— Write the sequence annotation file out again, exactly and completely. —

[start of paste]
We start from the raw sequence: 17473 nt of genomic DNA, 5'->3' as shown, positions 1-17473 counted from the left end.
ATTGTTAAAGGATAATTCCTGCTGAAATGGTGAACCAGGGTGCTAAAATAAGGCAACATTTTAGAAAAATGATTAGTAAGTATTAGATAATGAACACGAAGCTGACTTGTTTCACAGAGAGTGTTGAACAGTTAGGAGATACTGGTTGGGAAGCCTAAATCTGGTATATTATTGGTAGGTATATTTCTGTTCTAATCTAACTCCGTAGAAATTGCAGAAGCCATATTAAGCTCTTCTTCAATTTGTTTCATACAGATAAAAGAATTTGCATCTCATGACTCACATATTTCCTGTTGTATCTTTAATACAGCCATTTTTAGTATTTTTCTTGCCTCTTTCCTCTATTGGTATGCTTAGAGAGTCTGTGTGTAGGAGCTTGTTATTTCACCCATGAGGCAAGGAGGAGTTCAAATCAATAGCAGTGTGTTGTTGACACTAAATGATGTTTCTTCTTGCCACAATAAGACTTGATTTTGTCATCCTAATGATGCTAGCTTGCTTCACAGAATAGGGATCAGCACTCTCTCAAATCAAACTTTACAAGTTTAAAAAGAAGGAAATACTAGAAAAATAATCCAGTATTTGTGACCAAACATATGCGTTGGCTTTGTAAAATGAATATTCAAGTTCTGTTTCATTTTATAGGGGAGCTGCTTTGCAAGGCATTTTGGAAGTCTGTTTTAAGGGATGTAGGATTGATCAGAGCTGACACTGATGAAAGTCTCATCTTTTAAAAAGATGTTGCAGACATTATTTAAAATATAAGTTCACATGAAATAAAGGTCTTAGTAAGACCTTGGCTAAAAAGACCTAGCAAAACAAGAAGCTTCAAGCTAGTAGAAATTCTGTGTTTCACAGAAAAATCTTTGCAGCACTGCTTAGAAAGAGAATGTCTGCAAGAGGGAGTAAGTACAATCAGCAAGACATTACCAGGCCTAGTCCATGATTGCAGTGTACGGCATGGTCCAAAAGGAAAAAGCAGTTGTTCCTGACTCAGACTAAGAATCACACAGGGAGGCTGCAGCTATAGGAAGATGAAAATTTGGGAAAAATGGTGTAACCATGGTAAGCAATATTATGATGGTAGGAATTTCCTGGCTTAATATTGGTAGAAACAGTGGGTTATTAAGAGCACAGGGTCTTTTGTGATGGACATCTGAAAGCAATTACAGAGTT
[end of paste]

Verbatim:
We start from the raw sequence: 17473 nt of genomic DNA, 5'->3' as shown, positions 1-17473 counted from the left end.
ATTGTTAAAGGATAATTCCTGCTGAAATGGTGAACCAGGGTGCTAAAATAAGGCAACATTTTAGAAAAATGATTAGTAAGTATTAGATAATGAACACGAAGCTGACTTGTTTCACAGAGAGTGTTGAACAGTTAGGAGATACTGGTTGGGAAGCCTAAATCTGGTATATTATTGGTAGGTATATTTCTGTTCTAATCTAACTCCGTAGAAATTGCAGAAGCCATATTAAGCTCTTCTTCAATTTGTTTCATACAGATAAAAGAATTTGCATCTCATGACTCACATATTTCCTGTTGTATCTTTAATACAGCCATTTTTAGTATTTTTCTTGCCTCTTTCCTCTATTGGTATGCTTAGAGAGTCTGTGTGTAGGAGCTTGTTATTTCACCCATGAGGCAAGGAGGAGTTCAAATCAATAGCAGTGTGTTGTTGACACTAAATGATGTTTCTTCTTGCCACAATAAGACTTGATTTTGTCATCCTAATGATGCTAGCTTGCTTCACAGAATAGGGATCAGCACTCTCTCAAATCAAACTTTACAAGTTTAAAAAGAAGGAAATACTAGAAAAATAATCCAGTATTTGTGACCAAACATATGCGTTGGCTTTGTAAAATGAATATTCAAGTTCTGTTTCATTTTATAGGGGAGCTGCTTTGCAAGGCATTTTGGAAGTCTGTTTTAAGGGATGTAGGATTGATCAGAGCTGACACTGATGAAAGTCTCATCTTTTAAAAAGATGTTGCAGACATTATTTAAAATATAAGTTCACATGAAATAAAGGTCTTAGTAAGACCTTGGCTAAAAAGACCTAGCAAAACAAGAAGCTTCAAGCTAGTAGAAATTCTGTGTTTCACAGAAAAATCTTTGCAGCACTGCTTAGAAAGAGAATGTCTGCAAGAGGGAGTAAGTACAATCAGCAAGACATTACCAGGCCTAGTCCATGATTGCAGTGTACGGCATGGTCCAAAAGGAAAAAGCAGTTGTTCCTGACTCAGACTAAGAATCACACAGGGAGGCTGCAGCTATAGGAAGATGAAAATTTGGGAAAAATGGTGTAACCATGGTAAGCAATATTATGATGGTAGGAATTTCCTGGCTTAATATTGGTAGAAACAGTGGGTTATTAAGAGCACAGGGTCTTTTGTGATGGACATCTGAAAGCAATTACAGAGTT